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Publication numberUS4157403 A
Publication typeGrant
Application numberUS 05/704,270
Publication dateJun 5, 1979
Filing dateJul 12, 1976
Priority dateJul 12, 1976
Also published asDE2729241A1
Publication number05704270, 704270, US 4157403 A, US 4157403A, US-A-4157403, US4157403 A, US4157403A
InventorsRobert F. Schiffmann, Alfred H. Mirman, Richard J. Grillo, Sally A. Wouda
Original AssigneeInternational Telephone & Telegraph Corporation
Export CitationBiBTeX, EndNote, RefMan
External Links: USPTO, USPTO Assignment, Espacenet
Microwave baking of brown and serve products
US 4157403 A
Abstract
Brown and serve products are produced by a microwave process in substantially less time than the current conventional production time. These products are baked directly in the sales carton which eliminates most handling and transfer. In addition, the shelf life of brown and serve rolls is increased by microwave baking in the sales carton and immediately overwrapping while hot with a shrink film overwrap. The process of microwave proofing of brown and serve rolls also reduces the overall processing time.
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Claims(6)
We claim:
1. A method of processing brown and serve rolls comprising the steps of:
preparing a dough;
forming the individual rolls;
placing the rolls in sales cartons;
proofing said rolls for about 7 to 12 minutes utilizing microwave energy having a frequency of 915 MHz and a flux density of about 11 to 34 watt hours per pound; and baking said rolls for about 4 to 6 minutes utilizing microwave energy having a frequency of 915 MHz at an effective flux density.
2. The method of claim 1, further including the step of:
wrapping the baked rolls, while hot, with a shrink film and then passing the wrapped cartoned rolls through a heated shrink tunnel.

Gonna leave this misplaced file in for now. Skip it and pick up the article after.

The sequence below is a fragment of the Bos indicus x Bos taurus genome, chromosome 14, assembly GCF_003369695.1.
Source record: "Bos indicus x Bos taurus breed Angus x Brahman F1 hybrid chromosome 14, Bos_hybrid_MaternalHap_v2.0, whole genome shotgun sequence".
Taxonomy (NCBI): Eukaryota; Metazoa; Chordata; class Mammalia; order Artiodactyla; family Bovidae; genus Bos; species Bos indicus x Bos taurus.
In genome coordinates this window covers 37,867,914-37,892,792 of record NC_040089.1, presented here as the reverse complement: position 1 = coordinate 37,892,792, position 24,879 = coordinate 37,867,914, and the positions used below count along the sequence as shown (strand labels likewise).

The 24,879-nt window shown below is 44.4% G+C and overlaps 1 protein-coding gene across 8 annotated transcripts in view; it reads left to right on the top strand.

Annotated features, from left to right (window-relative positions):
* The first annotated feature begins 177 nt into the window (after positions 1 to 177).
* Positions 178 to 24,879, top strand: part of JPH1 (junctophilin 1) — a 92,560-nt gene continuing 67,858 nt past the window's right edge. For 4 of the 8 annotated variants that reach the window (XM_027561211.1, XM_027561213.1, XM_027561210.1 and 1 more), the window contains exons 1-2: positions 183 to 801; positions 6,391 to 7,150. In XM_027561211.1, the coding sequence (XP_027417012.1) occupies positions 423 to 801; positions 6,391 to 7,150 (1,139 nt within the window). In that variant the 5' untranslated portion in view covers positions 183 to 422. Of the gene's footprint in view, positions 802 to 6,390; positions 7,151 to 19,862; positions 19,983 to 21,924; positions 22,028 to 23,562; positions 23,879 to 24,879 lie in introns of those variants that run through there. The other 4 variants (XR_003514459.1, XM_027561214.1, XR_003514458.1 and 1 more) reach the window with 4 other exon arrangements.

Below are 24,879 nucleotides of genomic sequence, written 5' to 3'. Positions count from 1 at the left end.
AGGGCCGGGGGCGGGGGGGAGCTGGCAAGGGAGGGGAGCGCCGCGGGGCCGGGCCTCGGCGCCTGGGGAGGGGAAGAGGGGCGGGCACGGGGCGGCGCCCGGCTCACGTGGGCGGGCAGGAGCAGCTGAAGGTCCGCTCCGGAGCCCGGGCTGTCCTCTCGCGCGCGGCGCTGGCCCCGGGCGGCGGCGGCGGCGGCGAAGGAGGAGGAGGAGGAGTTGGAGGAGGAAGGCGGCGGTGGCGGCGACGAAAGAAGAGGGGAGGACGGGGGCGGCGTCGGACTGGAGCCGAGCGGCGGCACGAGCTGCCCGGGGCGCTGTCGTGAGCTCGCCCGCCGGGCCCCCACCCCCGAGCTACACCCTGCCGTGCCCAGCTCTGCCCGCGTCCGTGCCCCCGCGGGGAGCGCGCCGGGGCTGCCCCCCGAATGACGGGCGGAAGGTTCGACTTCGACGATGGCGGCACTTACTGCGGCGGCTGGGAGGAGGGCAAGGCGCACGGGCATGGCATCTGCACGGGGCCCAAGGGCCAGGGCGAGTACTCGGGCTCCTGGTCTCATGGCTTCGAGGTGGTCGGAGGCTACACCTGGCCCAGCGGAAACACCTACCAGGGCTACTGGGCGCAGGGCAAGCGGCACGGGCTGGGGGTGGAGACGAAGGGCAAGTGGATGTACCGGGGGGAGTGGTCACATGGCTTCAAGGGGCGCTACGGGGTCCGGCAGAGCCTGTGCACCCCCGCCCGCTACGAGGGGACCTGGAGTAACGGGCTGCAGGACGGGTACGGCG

3. A method of increasing shelf life of brown and serve rolls comprising the steps of:
cartoning the dough formed rolls;
proofing the rolls utilizing microwave energy having a frequency of 915 MHz and a flux density of about 11 to 34 watt hours per pound for an effective time;
baking the rolls with microwave energy having a frequency of 915 MHz; wrapping the baked rolls while hot with a shrink film; and passing said rolls through a shrink tunnel.
4. The method of claim 3, wherein the proofing time is about 7 to 12 minutes.
5. The method of claim 4, wherein the microwave baking energy is applied for about 4 to 6 minutes at flux densities between about 47.6 to 76.2 watt hours per pound.
6. A method of decreasing the time required for processing brown and serve rolls and improving shelf life of said rolls, comprising:
preparing a dough;
forming individual rolls from said dough;
placing the rolls in the retail carton;
proofing and baking said rolls in the carton with microwave energy having a mixture of frequencies of 915 MHz and 2450 MHz at an effective flux density for an effective time; and
promptly overwrapping the cartoned rolls while still hot with a heat shrinkable film in a heated tunnel.
Description
BACKGROUND OF THE DISCLOSURE

In general, this invention relates to microwave baking of brown and serve products, and more particularly to the application of microwave energy for the baking of brown and serve rolls.